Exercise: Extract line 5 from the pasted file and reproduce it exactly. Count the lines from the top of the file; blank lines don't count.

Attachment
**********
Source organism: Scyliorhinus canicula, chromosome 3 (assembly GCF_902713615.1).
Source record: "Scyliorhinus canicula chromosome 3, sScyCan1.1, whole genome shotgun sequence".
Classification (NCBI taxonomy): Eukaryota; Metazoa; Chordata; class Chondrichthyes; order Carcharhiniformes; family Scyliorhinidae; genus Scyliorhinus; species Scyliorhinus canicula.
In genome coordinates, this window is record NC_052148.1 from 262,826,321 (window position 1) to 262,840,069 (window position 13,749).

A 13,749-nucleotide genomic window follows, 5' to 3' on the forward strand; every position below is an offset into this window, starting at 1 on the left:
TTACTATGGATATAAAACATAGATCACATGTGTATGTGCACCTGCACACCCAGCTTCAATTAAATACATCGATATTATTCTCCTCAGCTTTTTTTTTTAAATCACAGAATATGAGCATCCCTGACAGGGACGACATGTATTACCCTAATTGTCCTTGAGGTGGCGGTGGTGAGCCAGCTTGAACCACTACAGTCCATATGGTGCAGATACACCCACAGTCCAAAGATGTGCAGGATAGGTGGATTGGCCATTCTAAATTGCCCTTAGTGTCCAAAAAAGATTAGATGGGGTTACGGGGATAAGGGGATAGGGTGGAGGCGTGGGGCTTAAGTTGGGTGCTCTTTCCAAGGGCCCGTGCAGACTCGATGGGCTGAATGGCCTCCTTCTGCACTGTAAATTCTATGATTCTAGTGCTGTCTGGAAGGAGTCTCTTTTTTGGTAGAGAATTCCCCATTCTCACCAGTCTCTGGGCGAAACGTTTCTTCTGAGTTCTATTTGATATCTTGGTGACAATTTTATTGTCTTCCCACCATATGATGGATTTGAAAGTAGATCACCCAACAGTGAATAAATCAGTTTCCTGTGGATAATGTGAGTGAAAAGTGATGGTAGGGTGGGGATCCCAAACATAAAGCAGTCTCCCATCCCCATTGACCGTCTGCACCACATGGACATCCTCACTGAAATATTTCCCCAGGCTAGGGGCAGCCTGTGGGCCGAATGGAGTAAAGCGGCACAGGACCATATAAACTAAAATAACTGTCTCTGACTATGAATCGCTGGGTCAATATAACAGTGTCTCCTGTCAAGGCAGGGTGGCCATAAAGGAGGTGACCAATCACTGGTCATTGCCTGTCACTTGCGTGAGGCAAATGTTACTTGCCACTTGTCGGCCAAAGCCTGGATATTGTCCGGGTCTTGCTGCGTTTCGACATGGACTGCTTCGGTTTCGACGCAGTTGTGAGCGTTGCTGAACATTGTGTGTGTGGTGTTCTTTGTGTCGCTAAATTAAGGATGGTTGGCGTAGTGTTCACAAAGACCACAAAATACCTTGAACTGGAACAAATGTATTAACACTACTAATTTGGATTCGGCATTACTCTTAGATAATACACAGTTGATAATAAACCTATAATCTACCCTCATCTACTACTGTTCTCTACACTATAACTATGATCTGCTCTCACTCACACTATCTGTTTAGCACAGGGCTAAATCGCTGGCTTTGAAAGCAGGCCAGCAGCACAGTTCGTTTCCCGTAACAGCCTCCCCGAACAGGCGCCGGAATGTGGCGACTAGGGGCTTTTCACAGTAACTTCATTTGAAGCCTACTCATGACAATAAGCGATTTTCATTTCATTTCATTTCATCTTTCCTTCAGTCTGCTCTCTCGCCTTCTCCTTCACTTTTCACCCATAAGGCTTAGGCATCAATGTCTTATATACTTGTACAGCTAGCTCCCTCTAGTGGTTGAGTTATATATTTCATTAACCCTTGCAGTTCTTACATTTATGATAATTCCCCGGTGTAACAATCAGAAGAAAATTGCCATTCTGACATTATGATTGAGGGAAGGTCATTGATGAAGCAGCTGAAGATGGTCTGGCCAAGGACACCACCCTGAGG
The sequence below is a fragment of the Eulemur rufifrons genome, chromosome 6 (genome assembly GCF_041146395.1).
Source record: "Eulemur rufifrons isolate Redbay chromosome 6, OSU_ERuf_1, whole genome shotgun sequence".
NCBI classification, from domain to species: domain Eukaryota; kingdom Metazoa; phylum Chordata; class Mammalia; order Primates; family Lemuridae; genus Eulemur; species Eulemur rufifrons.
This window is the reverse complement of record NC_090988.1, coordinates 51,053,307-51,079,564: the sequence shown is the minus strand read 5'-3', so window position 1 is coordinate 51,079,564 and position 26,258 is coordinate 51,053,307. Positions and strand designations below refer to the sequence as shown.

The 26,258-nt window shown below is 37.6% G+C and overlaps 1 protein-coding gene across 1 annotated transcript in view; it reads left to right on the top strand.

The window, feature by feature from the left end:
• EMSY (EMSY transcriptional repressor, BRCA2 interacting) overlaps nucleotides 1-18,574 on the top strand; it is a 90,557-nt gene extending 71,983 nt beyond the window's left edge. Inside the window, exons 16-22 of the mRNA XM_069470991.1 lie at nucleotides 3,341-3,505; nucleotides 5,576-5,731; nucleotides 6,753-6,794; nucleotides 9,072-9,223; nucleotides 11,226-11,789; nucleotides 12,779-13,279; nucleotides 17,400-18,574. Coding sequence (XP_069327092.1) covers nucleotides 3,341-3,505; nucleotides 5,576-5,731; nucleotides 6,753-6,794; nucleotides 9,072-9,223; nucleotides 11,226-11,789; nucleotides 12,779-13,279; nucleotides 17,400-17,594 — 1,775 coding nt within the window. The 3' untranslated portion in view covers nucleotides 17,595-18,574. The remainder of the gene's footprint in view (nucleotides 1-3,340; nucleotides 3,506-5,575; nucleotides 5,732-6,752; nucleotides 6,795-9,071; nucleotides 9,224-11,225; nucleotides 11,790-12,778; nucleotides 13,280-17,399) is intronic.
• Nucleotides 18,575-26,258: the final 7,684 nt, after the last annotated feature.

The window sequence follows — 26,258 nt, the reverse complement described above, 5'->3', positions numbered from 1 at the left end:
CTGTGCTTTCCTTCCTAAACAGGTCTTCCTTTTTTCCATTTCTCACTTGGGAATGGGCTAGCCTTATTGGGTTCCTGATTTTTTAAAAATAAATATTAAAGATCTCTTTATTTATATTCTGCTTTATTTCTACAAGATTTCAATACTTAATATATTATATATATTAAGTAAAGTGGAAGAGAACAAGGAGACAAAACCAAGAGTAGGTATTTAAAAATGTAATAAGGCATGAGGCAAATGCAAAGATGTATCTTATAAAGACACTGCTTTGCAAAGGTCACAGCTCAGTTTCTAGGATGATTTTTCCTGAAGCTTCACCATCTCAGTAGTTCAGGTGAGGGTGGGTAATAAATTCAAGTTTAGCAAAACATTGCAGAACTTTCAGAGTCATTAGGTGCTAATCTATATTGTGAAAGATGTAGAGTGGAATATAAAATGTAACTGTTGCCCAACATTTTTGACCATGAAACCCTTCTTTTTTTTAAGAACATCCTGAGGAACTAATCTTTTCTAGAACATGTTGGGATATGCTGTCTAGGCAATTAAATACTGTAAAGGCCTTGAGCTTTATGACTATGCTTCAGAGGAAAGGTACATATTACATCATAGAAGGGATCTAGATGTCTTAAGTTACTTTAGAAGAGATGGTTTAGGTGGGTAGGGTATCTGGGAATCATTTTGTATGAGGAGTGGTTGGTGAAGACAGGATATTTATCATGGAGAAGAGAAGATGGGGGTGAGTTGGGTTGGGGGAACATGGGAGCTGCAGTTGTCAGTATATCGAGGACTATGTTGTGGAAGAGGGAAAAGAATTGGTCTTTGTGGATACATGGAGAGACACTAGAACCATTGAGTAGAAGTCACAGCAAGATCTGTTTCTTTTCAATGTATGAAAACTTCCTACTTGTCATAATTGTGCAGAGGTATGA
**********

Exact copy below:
A 13,749-nucleotide genomic window follows, 5' to 3' on the forward strand; every position below is an offset into this window, starting at 1 on the left: